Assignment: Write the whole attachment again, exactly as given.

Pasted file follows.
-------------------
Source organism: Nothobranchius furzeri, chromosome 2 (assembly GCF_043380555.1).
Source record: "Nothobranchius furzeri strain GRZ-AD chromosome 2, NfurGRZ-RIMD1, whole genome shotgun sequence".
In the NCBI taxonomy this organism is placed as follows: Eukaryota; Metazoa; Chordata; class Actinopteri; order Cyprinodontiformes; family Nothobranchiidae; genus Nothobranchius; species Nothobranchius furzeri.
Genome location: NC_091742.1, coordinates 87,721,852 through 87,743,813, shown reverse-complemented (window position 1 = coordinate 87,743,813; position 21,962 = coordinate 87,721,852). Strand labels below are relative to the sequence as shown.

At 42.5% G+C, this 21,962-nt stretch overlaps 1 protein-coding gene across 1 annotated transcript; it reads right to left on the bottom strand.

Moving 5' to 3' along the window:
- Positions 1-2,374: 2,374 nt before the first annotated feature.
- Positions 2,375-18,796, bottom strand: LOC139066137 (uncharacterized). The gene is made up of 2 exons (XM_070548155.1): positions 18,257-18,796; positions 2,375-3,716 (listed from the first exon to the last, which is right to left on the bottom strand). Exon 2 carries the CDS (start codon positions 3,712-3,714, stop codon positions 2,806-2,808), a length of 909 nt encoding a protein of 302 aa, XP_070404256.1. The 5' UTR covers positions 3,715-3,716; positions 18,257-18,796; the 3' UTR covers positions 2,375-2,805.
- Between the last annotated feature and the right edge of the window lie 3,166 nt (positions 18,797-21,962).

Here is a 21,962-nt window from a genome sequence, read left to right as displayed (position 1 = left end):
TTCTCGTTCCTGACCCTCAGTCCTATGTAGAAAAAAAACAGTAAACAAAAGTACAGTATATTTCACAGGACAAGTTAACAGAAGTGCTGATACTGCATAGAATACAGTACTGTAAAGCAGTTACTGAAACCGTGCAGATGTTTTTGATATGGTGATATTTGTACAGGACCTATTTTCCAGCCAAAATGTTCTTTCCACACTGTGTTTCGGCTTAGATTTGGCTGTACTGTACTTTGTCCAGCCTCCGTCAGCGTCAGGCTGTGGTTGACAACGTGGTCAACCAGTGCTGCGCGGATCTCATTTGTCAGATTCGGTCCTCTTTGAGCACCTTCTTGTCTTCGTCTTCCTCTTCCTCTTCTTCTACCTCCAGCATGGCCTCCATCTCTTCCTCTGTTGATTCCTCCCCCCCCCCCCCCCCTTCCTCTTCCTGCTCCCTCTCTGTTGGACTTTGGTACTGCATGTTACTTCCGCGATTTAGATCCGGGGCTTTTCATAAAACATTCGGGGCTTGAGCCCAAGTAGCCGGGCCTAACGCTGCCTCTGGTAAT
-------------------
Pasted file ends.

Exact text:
Source organism: Nothobranchius furzeri, chromosome 2 (assembly GCF_043380555.1).
Source record: "Nothobranchius furzeri strain GRZ-AD chromosome 2, NfurGRZ-RIMD1, whole genome shotgun sequence".
In the NCBI taxonomy this organism is placed as follows: Eukaryota; Metazoa; Chordata; class Actinopteri; order Cyprinodontiformes; family Nothobranchiidae; genus Nothobranchius; species Nothobranchius furzeri.
Genome location: NC_091742.1, coordinates 87,721,852 through 87,743,813, shown reverse-complemented (window position 1 = coordinate 87,743,813; position 21,962 = coordinate 87,721,852). Strand labels below are relative to the sequence as shown.

At 42.5% G+C, this 21,962-nt stretch overlaps 1 protein-coding gene across 1 annotated transcript; it reads right to left on the bottom strand.

Moving 5' to 3' along the window:
- Positions 1-2,374: 2,374 nt before the first annotated feature.
- Positions 2,375-18,796, bottom strand: LOC139066137 (uncharacterized). The gene is made up of 2 exons (XM_070548155.1): positions 18,257-18,796; positions 2,375-3,716 (listed from the first exon to the last, which is right to left on the bottom strand). Exon 2 carries the CDS (start codon positions 3,712-3,714, stop codon positions 2,806-2,808), a length of 909 nt encoding a protein of 302 aa, XP_070404256.1. The 5' UTR covers positions 3,715-3,716; positions 18,257-18,796; the 3' UTR covers positions 2,375-2,805.
- Between the last annotated feature and the right edge of the window lie 3,166 nt (positions 18,797-21,962).

Here is a 21,962-nt window from a genome sequence, read left to right as displayed (position 1 = left end):
TTCTCGTTCCTGACCCTCAGTCCTATGTAGAAAAAAAACAGTAAACAAAAGTACAGTATATTTCACAGGACAAGTTAACAGAAGTGCTGATACTGCATAGAATACAGTACTGTAAAGCAGTTACTGAAACCGTGCAGATGTTTTTGATATGGTGATATTTGTACAGGACCTATTTTCCAGCCAAAATGTTCTTTCCACACTGTGTTTCGGCTTAGATTTGGCTGTACTGTACTTTGTCCAGCCTCCGTCAGCGTCAGGCTGTGGTTGACAACGTGGTCAACCAGTGCTGCGCGGATCTCATTTGTCAGATTCGGTCCTCTTTGAGCACCTTCTTGTCTTCGTCTTCCTCTTCCTCTTCTTCTACCTCCAGCATGGCCTCCATCTCTTCCTCTGTTGATTCCTCCCCCCCCCCCCCCCCTTCCTCTTCCTGCTCCCTCTCTGTTGGACTTTGGTACTGCATGTTACTTCCGCGATTTAGATCCGGGGCTTTTCATAAAACATTCGGGGCTTGAGCCCAAGTAGCCGGGCCTAACGCTGCCTCTGGTAAT